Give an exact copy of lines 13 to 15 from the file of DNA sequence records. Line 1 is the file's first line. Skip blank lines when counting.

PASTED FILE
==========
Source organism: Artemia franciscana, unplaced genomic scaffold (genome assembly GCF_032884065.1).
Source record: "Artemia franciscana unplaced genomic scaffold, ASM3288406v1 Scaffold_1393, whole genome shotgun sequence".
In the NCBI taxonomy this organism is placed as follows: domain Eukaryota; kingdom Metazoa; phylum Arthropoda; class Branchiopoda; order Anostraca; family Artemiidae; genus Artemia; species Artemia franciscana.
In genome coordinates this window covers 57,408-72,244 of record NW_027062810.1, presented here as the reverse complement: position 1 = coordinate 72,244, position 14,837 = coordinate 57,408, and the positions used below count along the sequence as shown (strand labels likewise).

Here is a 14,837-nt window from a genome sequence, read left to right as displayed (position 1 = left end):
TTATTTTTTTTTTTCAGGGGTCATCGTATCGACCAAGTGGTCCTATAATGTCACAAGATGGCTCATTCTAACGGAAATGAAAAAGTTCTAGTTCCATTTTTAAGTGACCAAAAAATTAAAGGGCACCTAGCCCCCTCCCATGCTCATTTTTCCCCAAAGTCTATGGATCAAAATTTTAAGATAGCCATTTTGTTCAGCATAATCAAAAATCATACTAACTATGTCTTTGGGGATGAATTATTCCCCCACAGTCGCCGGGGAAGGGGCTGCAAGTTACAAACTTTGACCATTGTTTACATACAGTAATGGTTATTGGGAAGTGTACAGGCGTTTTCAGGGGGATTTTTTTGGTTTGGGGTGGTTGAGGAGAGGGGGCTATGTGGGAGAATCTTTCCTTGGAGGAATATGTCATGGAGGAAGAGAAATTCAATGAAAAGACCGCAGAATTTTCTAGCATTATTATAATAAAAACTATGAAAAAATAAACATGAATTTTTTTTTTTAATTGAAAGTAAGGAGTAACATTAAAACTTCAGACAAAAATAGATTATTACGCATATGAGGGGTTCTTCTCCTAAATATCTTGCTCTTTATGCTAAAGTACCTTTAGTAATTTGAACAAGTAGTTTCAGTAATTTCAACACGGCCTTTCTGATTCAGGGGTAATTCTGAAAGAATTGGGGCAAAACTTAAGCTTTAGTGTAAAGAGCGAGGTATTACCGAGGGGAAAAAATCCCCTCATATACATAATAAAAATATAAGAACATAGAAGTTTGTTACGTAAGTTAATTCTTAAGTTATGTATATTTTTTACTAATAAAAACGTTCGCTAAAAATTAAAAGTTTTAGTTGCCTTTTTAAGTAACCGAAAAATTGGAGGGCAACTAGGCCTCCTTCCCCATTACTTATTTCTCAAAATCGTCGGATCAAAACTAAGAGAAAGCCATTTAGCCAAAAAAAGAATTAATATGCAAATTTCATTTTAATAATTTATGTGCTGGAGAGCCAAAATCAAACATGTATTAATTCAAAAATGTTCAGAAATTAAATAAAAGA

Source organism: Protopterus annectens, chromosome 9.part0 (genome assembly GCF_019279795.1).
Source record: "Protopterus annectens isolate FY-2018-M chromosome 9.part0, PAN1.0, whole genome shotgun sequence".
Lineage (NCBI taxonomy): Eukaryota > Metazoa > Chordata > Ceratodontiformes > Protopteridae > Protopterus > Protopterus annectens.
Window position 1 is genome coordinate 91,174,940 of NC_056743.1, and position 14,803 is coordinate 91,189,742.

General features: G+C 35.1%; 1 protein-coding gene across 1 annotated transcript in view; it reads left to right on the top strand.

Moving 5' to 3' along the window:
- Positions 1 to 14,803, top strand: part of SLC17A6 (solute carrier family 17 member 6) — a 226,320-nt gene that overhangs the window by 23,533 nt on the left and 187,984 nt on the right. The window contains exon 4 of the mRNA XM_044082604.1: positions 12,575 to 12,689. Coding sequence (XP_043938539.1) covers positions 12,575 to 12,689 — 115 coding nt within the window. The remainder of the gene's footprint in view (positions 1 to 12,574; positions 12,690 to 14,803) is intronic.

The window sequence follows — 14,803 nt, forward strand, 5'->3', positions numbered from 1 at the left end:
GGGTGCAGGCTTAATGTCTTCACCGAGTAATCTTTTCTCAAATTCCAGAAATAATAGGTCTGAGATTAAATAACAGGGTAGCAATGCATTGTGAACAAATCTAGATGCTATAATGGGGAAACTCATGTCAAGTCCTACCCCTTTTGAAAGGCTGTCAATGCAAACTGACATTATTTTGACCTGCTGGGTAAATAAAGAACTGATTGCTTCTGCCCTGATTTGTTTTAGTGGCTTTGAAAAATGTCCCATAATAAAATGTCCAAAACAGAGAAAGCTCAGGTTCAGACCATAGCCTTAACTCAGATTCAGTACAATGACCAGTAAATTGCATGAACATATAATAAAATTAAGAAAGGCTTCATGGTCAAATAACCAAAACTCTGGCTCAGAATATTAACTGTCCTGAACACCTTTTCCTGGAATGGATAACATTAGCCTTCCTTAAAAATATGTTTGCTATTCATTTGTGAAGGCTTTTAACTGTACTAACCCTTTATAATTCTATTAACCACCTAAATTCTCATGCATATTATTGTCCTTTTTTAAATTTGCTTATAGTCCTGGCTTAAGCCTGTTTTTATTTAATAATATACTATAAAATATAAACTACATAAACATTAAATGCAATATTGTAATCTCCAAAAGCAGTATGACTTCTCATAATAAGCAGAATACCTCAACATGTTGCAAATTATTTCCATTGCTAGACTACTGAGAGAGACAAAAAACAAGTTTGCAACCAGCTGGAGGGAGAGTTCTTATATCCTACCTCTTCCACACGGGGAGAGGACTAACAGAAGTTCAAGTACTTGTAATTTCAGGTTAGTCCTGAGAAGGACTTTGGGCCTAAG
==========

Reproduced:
- Positions 1 to 14,803, top strand: part of SLC17A6 (solute carrier family 17 member 6) — a 226,320-nt gene that overhangs the window by 23,533 nt on the left and 187,984 nt on the right. The window contains exon 4 of the mRNA XM_044082604.1: positions 12,575 to 12,689. Coding sequence (XP_043938539.1) covers positions 12,575 to 12,689 — 115 coding nt within the window. The remainder of the gene's footprint in view (positions 1 to 12,574; positions 12,690 to 14,803) is intronic.

The window sequence follows — 14,803 nt, forward strand, 5'->3', positions numbered from 1 at the left end:
GGGTGCAGGCTTAATGTCTTCACCGAGTAATCTTTTCTCAAATTCCAGAAATAATAGGTCTGAGATTAAATAACAGGGTAGCAATGCATTGTGAACAAATCTAGATGCTATAATGGGGAAACTCATGTCAAGTCCTACCCCTTTTGAAAGGCTGTCAATGCAAACTGACATTATTTTGACCTGCTGGGTAAATAAAGAACTGATTGCTTCTGCCCTGATTTGTTTTAGTGGCTTTGAAAAATGTCCCATAATAAAATGTCCAAAACAGAGAAAGCTCAGGTTCAGACCATAGCCTTAACTCAGATTCAGTACAATGACCAGTAAATTGCATGAACATATAATAAAATTAAGAAAGGCTTCATGGTCAAATAACCAAAACTCTGGCTCAGAATATTAACTGTCCTGAACACCTTTTCCTGGAATGGATAACATTAGCCTTCCTTAAAAATATGTTTGCTATTCATTTGTGAAGGCTTTTAACTGTACTAACCCTTTATAATTCTATTAACCACCTAAATTCTCATGCATATTATTGTCCTTTTTTAAATTTGCTTATAGTCCTGGCTTAAGCCTGTTTTTATTTAATAATATACTATAAAATATAAACTACATAAACATTAAATGCAATATTGTAATCTCCAAAAGCAGTATGACTTCTCATAATAAGCAGAATACCTCAACATGTTGCAAATTATTTCCATTGCTAGACTACTGAGAGAGACAAAAAACAAGTTTGCAACCAGCTGGAGGGAGAGTTCTTATATCCTACCTCTTCCACACGGGGAGAGGACTAACAGAAGTTCAAGTACTTGTAATTTCAGGTTAGTCCTGAGAAGGACTTTGGGCCTAAG